Re: RARA-AVIS: willie noir

From: Dave Zeltserman (
Date: 06 Oct 2007

I'm not sure the "willie principle" holds up if you take a hard look at the noir books out there. Lust can be a factor causing the noir protagonists to step towards the abyss, but there are usually other factors such as greed, desperation, hubris, fear of exposure, or simply a broken personality. Or any combination of these, or shifting factors--such as in Postman lust shifting to lack of trust. What it usually comes down to is a weakness of character.

A quick examination of what drives some noir protagonsts to their downfalls:

Postman Always Rings Twice--there's no doubt lust and greed get the ball rolling, but what really causes Frank and Cora's downfall is their suspicions towards each other of selling each other out.

Double Indemnity--I never felt Walter Huff's lust for Phyliss had anything to do with his going along with the murder--nor greed for that matter. My take on it was that Walter just wanted to see if he could get away with it. So I mark this one down to Hubris.

Killer Inside Me, The Getaway, Pop. 1280, Hell of a Woman, After Dark, My Sweet, Savage Night--nope, the "willie principle" is not a factor in any of these. I read a great description once of Thompson's writing--low sex and high violence, and that pretty much follows with his great noir books. You could maybe argue that lust plays a role with "Hell of a Woman", but I'd argue that's more a mix of greed and a broken psyche. In "Savage Night" any attraction Charlie Bigger feels for the crippled Ruthie is more just in seeing his own broken self in her. The one Thompson noir book where the "willie principle" comes into play is "Swell-Looking Babe" but the lust or need driving Dusty is so perverted its hard to count that one also.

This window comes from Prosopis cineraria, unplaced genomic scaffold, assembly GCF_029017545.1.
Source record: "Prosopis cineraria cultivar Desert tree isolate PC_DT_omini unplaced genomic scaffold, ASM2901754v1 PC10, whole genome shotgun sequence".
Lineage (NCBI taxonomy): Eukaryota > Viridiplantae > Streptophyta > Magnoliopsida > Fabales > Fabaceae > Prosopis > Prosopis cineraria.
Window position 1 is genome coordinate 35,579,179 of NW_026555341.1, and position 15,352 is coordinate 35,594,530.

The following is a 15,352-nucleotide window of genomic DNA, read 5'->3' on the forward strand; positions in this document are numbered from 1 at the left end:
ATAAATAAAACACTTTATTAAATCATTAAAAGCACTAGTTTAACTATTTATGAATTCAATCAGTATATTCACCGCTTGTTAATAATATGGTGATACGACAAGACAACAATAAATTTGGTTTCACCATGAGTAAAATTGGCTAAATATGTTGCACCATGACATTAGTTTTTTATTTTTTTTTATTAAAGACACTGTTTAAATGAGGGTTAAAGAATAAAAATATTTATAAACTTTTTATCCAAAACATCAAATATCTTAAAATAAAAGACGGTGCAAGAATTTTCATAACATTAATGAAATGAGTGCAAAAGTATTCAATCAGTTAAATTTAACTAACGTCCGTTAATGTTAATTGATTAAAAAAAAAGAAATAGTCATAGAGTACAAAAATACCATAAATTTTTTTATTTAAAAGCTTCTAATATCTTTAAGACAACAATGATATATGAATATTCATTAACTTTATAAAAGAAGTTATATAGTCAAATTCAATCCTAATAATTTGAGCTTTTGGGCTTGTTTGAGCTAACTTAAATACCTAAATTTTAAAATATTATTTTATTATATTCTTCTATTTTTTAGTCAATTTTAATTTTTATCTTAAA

Willeford's Cockfighter an The Woman Chaser, lust doesn't play a part-
-pure hubris here where an artist refuses any compromise.

Dan Marlowe's great Name of the Game is Death--revenge is driving that one, as is with Vengeance Man.

Cornell Woolrich's "Fright"--not really--a drunken encounter gets the ball rolling, but its fear of exposure that drive the nori train in this one.

Vengeful Virgin by Gil Brewer--yeah, lust and greed drives this one, although maybe more greed than lust.

Robbie's Wife by Russell Hill--probably the best of the recent noir. Lust and desperation are the driving forces.

How Like a God by Rex Stout (written 1929--maybe the first American noir novel??) it's not lust but the character's need to degrade himself that drives this book.

The "willie principle" hasn't been a major factor in the Jason Starr books I've read, and it certainly isn't in my own noir books--"Fast Lane", and my upcoming books "Small Crimes" and "Pariah"

Anyway, this is my quick examination of the "willie principle".

--Dave Zeltserman

--- In, Michael Robison
<miker_zspider@...> wrote:
> Frederick has got it just about right. Lust is the
> number one cause of a nasty noir ending. Occasionally
> just plain vanilla greed plays the noir hand. Thieves
> Like Us comes to mind. Is Little Caesar noir? He
> wasn't much into women, was he? That was primarily a
> greed/power thing, too, I think. Revenge is worth a
> shot every so often, too. The Big Heat doesn't have a
> significant femme fatale in it, does it?
> miker
> Pinpoint customers who are looking for what you sell.

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